4. There is much less damage to nerves than is caused by other techniques currently used.

The results of this new and improved endoscopic breast augmentation mammoplasty were evaluated on the basis of twenty-five cases during November-December 1991.

While this invention has been described fully and completely, it should be understood that, within the scope of the appended claims, the invention may be practiced otherwise than as specifically described.

Non-Patent Citations
Reference
1 *Gaur, Laparoscopic Operative Retroperitoneoscopy: Use of a New Device., The Journal of Urology, pp.1137 1139. Oct. 1992.
2Gaur, Laparoscopic Operative Retroperitoneoscopy: Use of a New Device., The Journal of Urology, pp.1137-1139. Oct. 1992.
Referenced by
Citing PatentFiling datePublication dateApplicantTitle
US5871497 *Dec 29, 1997Feb 16, 1999General Surgical Innovations, Inc.Combination dissector and expander
US6544287Dec 7, 1999Apr 8, 2003Gerald W. JohnsonSolid filled implants
US6660016 *Mar 19, 2002Dec 9, 2003Terumo CorporationIntegrated vein dissector and cauterizing apparatus for endoscopic harvesting of blood vessels
US6758673Dec 5, 2001Jul 6, 2004Ofir FromovichPeriosteal distraction
US7282062Feb 9, 2005Oct 16, 2007Tyco Healthcare Group LpMethod for surgical dissection, sizing and expansion
US7556633Mar 1, 2004Jul 7, 2009Terumo CorporationMethod and apparatus for endoscopic dissection of blood vessels
US7575597Oct 15, 2007Aug 18, 2009Rehnke Robert DMethod for surgical dissection, sizing and expansion
US7927331Jan 15, 2007Apr 19, 2011M15 Innovations LlcMethod and apparatus for surgical pocket creation and dissection
EP0978361A2 *Jul 29, 1999Feb 9, 2000Mentor CorporationFilling device and method for use in manufacturing of gel filled prostheses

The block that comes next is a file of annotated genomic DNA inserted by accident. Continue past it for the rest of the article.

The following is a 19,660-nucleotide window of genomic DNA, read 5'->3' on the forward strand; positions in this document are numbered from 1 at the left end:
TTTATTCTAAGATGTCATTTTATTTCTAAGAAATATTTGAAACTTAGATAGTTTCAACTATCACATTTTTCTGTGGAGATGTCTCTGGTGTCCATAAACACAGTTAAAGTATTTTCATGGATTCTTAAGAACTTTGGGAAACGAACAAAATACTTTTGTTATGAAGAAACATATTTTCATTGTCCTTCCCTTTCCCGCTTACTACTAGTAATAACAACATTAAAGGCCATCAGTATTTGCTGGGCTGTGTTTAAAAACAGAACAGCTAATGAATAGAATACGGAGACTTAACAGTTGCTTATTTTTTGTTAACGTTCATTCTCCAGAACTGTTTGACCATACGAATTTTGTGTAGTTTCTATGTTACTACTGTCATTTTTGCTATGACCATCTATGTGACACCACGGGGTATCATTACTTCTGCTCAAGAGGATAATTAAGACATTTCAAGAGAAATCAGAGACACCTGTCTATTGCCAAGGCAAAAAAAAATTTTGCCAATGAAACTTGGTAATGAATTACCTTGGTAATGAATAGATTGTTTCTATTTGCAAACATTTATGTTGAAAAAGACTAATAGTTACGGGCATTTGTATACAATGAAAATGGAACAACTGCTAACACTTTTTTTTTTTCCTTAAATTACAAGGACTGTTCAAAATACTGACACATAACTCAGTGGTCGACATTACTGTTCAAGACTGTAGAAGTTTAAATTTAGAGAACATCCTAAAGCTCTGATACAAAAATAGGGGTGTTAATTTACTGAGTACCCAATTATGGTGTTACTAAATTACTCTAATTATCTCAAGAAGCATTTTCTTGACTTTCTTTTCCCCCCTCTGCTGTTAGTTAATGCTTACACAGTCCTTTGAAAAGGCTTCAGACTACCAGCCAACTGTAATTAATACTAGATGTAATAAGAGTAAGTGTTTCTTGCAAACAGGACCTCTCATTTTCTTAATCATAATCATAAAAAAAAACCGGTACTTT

WO2006048898A1 *Nov 3, 2004May 11, 2006Flavio FaccinSupporting device for the suspension treatment of the tobacco habit
Classifications
U.S. Classification128/898
International ClassificationA61F2/12, A61B19/00, A61B17/00, A61B17/32, A61B17/064, A61B17/02
Cooperative ClassificationA61B19/24, A61B17/00234, A61F2/12, A61B17/0218, A61B2017/320044, A61B19/5212, A61B17/0642
European ClassificationA61B19/24, A61B17/00E, A61F2/12
Legal Events
DateCodeEventDescription
Sep 29, 2009FPExpired due to failure to pay maintenance fee
Effective date: 20090812
Aug 12, 2009LAPSLapse for failure to pay maintenance fees
Feb 16, 2009REMIMaintenance fee reminder mailed
Aug 12, 2005SULPSurcharge for late payment
Year of fee payment: 7
Aug 12, 2005FPAYFee payment
Year of fee payment: 8
Mar 2, 2005REMIMaintenance fee reminder mailed
Feb 20, 2001FPAYFee payment
Year of fee payment: 4
Feb 20, 2001SULPSurcharge for late payment
Mar 30, 1995ASAssignment
Owner name: DAVIS, LANA LEA, TEXAS
Owner name: JOHNSON, JEFFREY W., LOUISIANA
Free format text: ASSIGNORS ASSIGN A 50% UNDIVIDED INTEREST.;ASSIGNORS:JOHNSON, GERALD W.;JOHNSON, JEFFREY W.;REEL/FRAME:007432/0741;SIGNING DATES FROM 19950225 TO 19950301